From Academic Kids

Controllability is an important property of a control system, and the controllability property plays a crucial role in many control problems, such as stabilization of unstable systems by feedback, or optimal control.

Controllability and observability are dualities of the same problem.

Roughly, the concept of controllability denotes the ability to move a system around in its entire configuration space using only certain admissible manipulations. The exact definition varies slightly within the framework or the type of models applied.

The following are examples of variations of controllability notions which have been introduced in the systems and control literature,:

  • State controllability.
  • Output controllability
  • Controllability in the behavioural framework

State controllability

The states of a system is a collection of variables that at any given time completely describes the system. In particular, no information on the past of a system will help in predicting the future, if the states at the present time are known.

Thus state controllability is usually taken to mean that it is possible - by admissible inputs - to steer the states from any initial value to any final value within some time window.

Note that controllability does not mean that once you reach a state that you will be able to keep it there, merely that you can reach that state.

Linear state controllability

For a discrete linear state-space system the state equation is

<math>\textbf{x}(k+1) = A\textbf{x}(k) + B\textbf{u}(k)<math>

Where <math>A<math> is an NxN matrix. The test for controllability is that the matrix

<math>C = \begin{bmatrix}B; AB; A^{2}B; ...; A^{N-1}B\end{bmatrix}<math>

has full rank (i.e., <math>rank = N<math>). The rationale for this test is that if <math>N<math> columns of <math>C<math> are linearly independent then each of the <math>N<math> states is reachable by proper inputs.

Example (N=2)

For example, consider the case when <math>N=2<math>. If <math>\begin{bmatrix}A; AB\end{bmatrix}<math> has rank 2--full rank--then <math>A<math> and <math>AB<math> are linearly independent and span the entire plane. If the rank is 1 then both <math>A<math> and <math>AB<math> are collinear and cannot possible span the plane.

Assume that the initial state is zero.

At time <math>k=0<math>: <math>x(1) = A\textbf{x}(0) + B\textbf{u}(0) = B\textbf{u}(0)<math>

At time <math>k=1<math>: <math>x(2) = A\textbf{x}(1) + B\textbf{u}(1) = AB\textbf{u}(0) + B\textbf{u}(1)<math>

At time <math>k=0<math> all of the reachable states are on the line formed by the vector <math>B<math>. At time <math>k=1<math> all of the reachable states are linear combinations of <math>AB<math> and <math>B<math>. If the system is controllable then these two vectors can span the entire plane and can be done so for time <math>k=2<math>. The assumption made that the initial state is zero is merely for convenience. Clearly if all states can be reached from the origin then any state can be reached from another state (merely a shift in coordinates).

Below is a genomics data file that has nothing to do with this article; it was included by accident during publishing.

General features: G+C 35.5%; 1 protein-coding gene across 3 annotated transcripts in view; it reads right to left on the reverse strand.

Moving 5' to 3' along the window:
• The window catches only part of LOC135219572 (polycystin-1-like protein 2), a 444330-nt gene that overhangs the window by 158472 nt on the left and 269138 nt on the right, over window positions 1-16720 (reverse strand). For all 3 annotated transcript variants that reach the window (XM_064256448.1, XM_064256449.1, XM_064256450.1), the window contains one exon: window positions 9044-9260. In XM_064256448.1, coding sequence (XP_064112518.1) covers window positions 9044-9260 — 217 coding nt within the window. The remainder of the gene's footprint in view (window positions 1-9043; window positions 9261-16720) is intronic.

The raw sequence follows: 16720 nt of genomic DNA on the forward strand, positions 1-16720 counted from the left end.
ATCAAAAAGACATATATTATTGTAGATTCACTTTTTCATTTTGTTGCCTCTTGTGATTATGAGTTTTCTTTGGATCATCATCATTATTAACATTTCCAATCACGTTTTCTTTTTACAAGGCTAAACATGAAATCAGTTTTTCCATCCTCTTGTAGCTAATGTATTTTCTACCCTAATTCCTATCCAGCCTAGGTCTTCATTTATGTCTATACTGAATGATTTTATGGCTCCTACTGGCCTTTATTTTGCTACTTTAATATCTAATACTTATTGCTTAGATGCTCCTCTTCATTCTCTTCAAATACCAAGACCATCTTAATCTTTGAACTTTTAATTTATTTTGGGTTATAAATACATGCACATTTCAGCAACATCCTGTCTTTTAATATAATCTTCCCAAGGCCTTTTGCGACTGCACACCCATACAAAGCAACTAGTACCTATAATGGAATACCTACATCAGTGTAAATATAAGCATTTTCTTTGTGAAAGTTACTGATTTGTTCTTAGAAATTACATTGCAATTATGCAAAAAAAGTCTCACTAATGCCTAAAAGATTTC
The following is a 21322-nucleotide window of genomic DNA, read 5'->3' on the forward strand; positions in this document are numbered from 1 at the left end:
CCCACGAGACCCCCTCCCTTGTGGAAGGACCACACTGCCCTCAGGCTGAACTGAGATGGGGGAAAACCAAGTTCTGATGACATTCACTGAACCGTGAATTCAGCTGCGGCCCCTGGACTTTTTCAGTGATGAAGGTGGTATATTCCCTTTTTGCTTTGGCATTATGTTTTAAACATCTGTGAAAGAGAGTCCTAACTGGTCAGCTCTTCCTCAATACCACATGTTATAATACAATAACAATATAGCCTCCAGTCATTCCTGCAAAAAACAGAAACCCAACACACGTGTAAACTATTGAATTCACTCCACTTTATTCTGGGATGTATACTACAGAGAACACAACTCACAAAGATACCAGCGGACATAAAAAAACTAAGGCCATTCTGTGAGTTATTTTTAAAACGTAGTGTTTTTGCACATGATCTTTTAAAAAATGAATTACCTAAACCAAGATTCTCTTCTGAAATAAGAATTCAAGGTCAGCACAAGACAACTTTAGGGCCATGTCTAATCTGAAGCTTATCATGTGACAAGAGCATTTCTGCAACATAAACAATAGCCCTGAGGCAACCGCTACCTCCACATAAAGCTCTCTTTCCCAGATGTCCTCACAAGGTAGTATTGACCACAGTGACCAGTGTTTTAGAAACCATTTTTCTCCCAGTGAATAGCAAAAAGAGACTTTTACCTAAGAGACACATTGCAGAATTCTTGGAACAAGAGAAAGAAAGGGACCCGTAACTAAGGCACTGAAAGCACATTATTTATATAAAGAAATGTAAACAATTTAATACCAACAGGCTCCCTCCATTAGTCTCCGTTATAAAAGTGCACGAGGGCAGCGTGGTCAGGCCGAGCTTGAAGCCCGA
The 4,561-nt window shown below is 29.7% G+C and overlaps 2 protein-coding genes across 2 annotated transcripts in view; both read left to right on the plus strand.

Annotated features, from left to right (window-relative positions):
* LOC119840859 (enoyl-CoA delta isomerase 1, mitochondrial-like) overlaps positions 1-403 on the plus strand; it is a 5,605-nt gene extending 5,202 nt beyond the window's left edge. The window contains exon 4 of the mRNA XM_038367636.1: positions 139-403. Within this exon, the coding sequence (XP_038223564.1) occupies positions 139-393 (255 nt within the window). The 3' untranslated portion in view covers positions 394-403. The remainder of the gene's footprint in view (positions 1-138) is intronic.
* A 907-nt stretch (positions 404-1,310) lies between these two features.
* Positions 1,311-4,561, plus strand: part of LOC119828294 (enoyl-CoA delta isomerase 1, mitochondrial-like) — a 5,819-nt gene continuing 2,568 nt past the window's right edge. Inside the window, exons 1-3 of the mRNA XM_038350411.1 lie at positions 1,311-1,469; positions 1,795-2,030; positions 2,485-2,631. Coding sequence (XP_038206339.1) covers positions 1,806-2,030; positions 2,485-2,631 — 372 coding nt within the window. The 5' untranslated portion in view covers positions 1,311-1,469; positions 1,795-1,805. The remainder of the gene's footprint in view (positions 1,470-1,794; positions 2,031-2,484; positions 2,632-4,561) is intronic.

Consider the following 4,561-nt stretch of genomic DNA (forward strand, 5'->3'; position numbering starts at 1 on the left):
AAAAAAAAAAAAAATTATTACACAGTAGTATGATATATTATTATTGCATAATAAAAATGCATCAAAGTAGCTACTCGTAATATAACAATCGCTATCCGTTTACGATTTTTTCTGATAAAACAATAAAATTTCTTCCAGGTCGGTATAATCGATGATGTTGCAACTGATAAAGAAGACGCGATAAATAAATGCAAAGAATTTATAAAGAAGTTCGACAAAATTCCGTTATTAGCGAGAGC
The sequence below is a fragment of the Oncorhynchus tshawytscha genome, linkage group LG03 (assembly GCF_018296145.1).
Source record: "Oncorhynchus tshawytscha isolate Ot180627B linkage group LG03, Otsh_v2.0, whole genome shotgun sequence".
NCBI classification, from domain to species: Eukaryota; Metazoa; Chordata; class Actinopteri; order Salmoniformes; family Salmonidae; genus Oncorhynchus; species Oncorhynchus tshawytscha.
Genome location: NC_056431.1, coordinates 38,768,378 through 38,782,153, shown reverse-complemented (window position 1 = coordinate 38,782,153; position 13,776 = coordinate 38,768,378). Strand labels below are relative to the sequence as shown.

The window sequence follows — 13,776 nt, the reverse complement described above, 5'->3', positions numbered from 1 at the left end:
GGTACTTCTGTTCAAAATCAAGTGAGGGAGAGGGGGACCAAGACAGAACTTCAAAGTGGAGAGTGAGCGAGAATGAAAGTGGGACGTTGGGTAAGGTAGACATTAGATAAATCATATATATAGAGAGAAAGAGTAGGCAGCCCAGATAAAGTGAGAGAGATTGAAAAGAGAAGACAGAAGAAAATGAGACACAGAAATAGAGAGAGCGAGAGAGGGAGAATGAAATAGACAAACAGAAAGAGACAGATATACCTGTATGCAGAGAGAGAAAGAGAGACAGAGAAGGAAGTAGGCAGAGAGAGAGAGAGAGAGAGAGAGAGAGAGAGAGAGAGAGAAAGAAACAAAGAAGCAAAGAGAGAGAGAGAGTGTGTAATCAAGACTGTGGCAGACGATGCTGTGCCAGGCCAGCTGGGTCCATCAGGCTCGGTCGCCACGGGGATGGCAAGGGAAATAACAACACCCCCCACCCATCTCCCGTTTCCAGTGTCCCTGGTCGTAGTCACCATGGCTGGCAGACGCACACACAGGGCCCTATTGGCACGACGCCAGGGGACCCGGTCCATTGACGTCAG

This example holds for all positive <math>N<math>, but the case of <math>N=2<math> is easier to visualize.

Analogy for example of N=2

Consider an analogy to the previous example system. You are sitting in your car on an infinite, flat plan and facing north. The goal is to reach any point in the plane by driving a distance in a straight line, come to a full stop, turn, and driving another distance, again, in a straight line. If your car has no steering then you can only drive straight, which means you can only drive on a line (in this case the north-south line since you started facing north). The lack of steering case would be analogous to when the rank of <math>C<math> is 1 (the two distances you drove are on the same line).

Now, if your car did have steering then you could easily drive to any point in the plane and this would be the analogous case to when the rank of <math>C<math> is 2.

If you change this example to N=3 then the analogy would be flying in space. You are allowed to:

  • fly in a straight line
  • come to a full stop
  • turn in any direction
  • fly in a straight line
  • come to a full stop
  • turn in any direction
  • fly in a straight line
  • come to a full stop

Although the 3-dimensional case is harder to visualize, the concept of controllability is still analogous.

Output controllability

Output controllability means the ability to manipulate the outputs of a system by admissible inputs. For a system with several outputs, it might not be possible to manipulate these outputs independently by the admissible inputs, in which case the system is not output controllable.

Controllability in the behavioural framework

In the so-called behavioural system theoretic approach, due to Willems (see people in systems and control) the models considered do not directly define an input-output structure. In this framework systems are described by admissible trajectories of a collection of variables, some of which might be interpreted as inputs or outputs.

A system is then defined to be controllable in this setting, if any past part of a behaviour (state trajectory) can be concatenated with any future part of a behaviour with which it share the current state in such a way that the concatenation is contained in the behaviour, i.e. is part of the admissible system behaviour.


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